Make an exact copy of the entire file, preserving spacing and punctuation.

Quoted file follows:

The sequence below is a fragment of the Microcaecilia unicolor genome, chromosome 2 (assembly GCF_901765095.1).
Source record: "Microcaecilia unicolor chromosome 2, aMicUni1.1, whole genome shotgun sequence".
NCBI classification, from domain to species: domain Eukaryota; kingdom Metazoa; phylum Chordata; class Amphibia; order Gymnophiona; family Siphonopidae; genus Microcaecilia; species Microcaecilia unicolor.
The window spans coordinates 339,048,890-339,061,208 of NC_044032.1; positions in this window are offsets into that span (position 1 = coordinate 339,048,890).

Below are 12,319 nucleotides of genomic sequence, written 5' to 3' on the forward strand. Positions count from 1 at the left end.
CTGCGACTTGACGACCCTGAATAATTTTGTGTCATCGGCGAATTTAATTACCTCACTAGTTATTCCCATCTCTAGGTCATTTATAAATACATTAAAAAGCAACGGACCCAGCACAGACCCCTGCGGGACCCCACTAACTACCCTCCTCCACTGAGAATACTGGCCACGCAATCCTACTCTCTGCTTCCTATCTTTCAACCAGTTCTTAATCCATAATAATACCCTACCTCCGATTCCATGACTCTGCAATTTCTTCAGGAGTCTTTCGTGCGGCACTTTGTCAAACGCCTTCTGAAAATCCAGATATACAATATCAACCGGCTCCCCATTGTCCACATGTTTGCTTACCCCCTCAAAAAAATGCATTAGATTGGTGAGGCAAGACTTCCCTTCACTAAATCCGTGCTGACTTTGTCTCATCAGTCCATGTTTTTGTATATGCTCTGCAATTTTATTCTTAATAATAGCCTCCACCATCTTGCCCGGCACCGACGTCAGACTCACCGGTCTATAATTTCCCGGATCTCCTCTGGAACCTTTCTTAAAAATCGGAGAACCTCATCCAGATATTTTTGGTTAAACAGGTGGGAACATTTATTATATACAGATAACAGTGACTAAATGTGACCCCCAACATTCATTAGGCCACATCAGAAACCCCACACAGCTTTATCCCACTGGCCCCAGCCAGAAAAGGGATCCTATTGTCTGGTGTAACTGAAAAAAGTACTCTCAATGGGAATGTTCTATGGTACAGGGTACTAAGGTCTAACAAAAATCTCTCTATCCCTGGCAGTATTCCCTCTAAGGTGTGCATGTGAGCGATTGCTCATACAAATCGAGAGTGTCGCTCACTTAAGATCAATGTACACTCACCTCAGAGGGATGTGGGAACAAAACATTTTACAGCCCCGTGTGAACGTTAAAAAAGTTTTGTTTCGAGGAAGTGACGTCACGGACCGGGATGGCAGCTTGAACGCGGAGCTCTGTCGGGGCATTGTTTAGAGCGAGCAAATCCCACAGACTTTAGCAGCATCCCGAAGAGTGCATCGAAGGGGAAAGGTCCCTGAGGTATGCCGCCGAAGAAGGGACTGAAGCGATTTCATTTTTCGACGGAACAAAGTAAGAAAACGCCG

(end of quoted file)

The sequence below is a fragment of the Microcaecilia unicolor genome, chromosome 2 (assembly GCF_901765095.1).
Source record: "Microcaecilia unicolor chromosome 2, aMicUni1.1, whole genome shotgun sequence".
NCBI classification, from domain to species: domain Eukaryota; kingdom Metazoa; phylum Chordata; class Amphibia; order Gymnophiona; family Siphonopidae; genus Microcaecilia; species Microcaecilia unicolor.
The window spans coordinates 339,048,890-339,061,208 of NC_044032.1; positions in this window are offsets into that span (position 1 = coordinate 339,048,890).

Below are 12,319 nucleotides of genomic sequence, written 5' to 3' on the forward strand. Positions count from 1 at the left end.
CTGCGACTTGACGACCCTGAATAATTTTGTGTCATCGGCGAATTTAATTACCTCACTAGTTATTCCCATCTCTAGGTCATTTATAAATACATTAAAAAGCAACGGACCCAGCACAGACCCCTGCGGGACCCCACTAACTACCCTCCTCCACTGAGAATACTGGCCACGCAATCCTACTCTCTGCTTCCTATCTTTCAACCAGTTCTTAATCCATAATAATACCCTACCTCCGATTCCATGACTCTGCAATTTCTTCAGGAGTCTTTCGTGCGGCACTTTGTCAAACGCCTTCTGAAAATCCAGATATACAATATCAACCGGCTCCCCATTGTCCACATGTTTGCTTACCCCCTCAAAAAAATGCATTAGATTGGTGAGGCAAGACTTCCCTTCACTAAATCCGTGCTGACTTTGTCTCATCAGTCCATGTTTTTGTATATGCTCTGCAATTTTATTCTTAATAATAGCCTCCACCATCTTGCCCGGCACCGACGTCAGACTCACCGGTCTATAATTTCCCGGATCTCCTCTGGAACCTTTCTTAAAAATCGGAGAACCTCATCCAGATATTTTTGGTTAAACAGGTGGGAACATTTATTATATACAGATAACAGTGACTAAATGTGACCCCCAACATTCATTAGGCCACATCAGAAACCCCACACAGCTTTATCCCACTGGCCCCAGCCAGAAAAGGGATCCTATTGTCTGGTGTAACTGAAAAAAGTACTCTCAATGGGAATGTTCTATGGTACAGGGTACTAAGGTCTAACAAAAATCTCTCTATCCCTGGCAGTATTCCCTCTAAGGTGTGCATGTGAGCGATTGCTCATACAAATCGAGAGTGTCGCTCACTTAAGATCAATGTACACTCACCTCAGAGGGATGTGGGAACAAAACATTTTACAGCCCCGTGTGAACGTTAAAAAAGTTTTGTTTCGAGGAAGTGACGTCACGGACCGGGATGGCAGCTTGAACGCGGAGCTCTGTCGGGGCATTGTTTAGAGCGAGCAAATCCCACAGACTTTAGCAGCATCCCGAAGAGTGCATCGAAGGGGAAAGGTCCCTGAGGTATGCCGCCGAAGAAGGGACTGAAGCGATTTCATTTTTCGACGGAACAAAGTAAGAAAACGCCG